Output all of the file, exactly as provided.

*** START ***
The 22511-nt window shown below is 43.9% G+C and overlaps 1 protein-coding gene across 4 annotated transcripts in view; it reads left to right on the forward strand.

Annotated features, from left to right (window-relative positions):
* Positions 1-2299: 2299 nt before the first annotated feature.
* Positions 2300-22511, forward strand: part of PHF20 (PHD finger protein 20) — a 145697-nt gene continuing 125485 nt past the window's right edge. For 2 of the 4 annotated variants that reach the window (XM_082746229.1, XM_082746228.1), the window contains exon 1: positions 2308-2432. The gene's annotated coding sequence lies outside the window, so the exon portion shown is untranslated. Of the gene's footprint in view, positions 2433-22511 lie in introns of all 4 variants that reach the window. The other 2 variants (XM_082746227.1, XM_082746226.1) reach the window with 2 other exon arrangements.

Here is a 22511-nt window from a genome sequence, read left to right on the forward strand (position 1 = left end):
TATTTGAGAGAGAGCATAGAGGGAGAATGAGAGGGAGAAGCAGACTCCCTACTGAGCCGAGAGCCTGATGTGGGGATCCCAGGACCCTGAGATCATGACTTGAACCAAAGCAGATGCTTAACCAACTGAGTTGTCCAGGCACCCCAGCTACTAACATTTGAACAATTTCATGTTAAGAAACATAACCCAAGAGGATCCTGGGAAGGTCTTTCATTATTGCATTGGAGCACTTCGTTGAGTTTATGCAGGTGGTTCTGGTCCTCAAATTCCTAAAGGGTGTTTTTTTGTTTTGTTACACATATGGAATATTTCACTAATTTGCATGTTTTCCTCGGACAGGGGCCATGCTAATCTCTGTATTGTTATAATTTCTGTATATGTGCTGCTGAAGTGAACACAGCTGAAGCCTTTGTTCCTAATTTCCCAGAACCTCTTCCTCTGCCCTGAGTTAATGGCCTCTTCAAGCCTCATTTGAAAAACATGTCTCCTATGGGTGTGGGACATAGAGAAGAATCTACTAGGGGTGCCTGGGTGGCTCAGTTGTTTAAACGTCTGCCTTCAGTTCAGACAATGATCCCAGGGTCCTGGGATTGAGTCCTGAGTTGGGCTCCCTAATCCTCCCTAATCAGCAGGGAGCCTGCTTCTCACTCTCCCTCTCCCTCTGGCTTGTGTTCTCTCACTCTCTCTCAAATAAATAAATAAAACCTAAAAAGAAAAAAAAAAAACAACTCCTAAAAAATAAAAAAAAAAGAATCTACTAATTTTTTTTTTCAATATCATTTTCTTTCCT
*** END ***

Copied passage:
The 22511-nt window shown below is 43.9% G+C and overlaps 1 protein-coding gene across 4 annotated transcripts in view; it reads left to right on the forward strand.

Annotated features, from left to right (window-relative positions):
* Positions 1-2299: 2299 nt before the first annotated feature.
* Positions 2300-22511, forward strand: part of PHF20 (PHD finger protein 20) — a 145697-nt gene continuing 125485 nt past the window's right edge. For 2 of the 4 annotated variants that reach the window (XM_082746229.1, XM_082746228.1), the window contains exon 1: positions 2308-2432. The gene's annotated coding sequence lies outside the window, so the exon portion shown is untranslated. Of the gene's footprint in view, positions 2433-22511 lie in introns of all 4 variants that reach the window. The other 2 variants (XM_082746227.1, XM_082746226.1) reach the window with 2 other exon arrangements.

Here is a 22511-nt window from a genome sequence, read left to right on the forward strand (position 1 = left end):
TATTTGAGAGAGAGCATAGAGGGAGAATGAGAGGGAGAAGCAGACTCCCTACTGAGCCGAGAGCCTGATGTGGGGATCCCAGGACCCTGAGATCATGACTTGAACCAAAGCAGATGCTTAACCAACTGAGTTGTCCAGGCACCCCAGCTACTAACATTTGAACAATTTCATGTTAAGAAACATAACCCAAGAGGATCCTGGGAAGGTCTTTCATTATTGCATTGGAGCACTTCGTTGAGTTTATGCAGGTGGTTCTGGTCCTCAAATTCCTAAAGGGTGTTTTTTTGTTTTGTTACACATATGGAATATTTCACTAATTTGCATGTTTTCCTCGGACAGGGGCCATGCTAATCTCTGTATTGTTATAATTTCTGTATATGTGCTGCTGAAGTGAACACAGCTGAAGCCTTTGTTCCTAATTTCCCAGAACCTCTTCCTCTGCCCTGAGTTAATGGCCTCTTCAAGCCTCATTTGAAAAACATGTCTCCTATGGGTGTGGGACATAGAGAAGAATCTACTAGGGGTGCCTGGGTGGCTCAGTTGTTTAAACGTCTGCCTTCAGTTCAGACAATGATCCCAGGGTCCTGGGATTGAGTCCTGAGTTGGGCTCCCTAATCCTCCCTAATCAGCAGGGAGCCTGCTTCTCACTCTCCCTCTCCCTCTGGCTTGTGTTCTCTCACTCTCTCTCAAATAAATAAATAAAACCTAAAAAGAAAAAAAAAAAACAACTCCTAAAAAATAAAAAAAAAAGAATCTACTAATTTTTTTTTTCAATATCATTTTCTTTCCT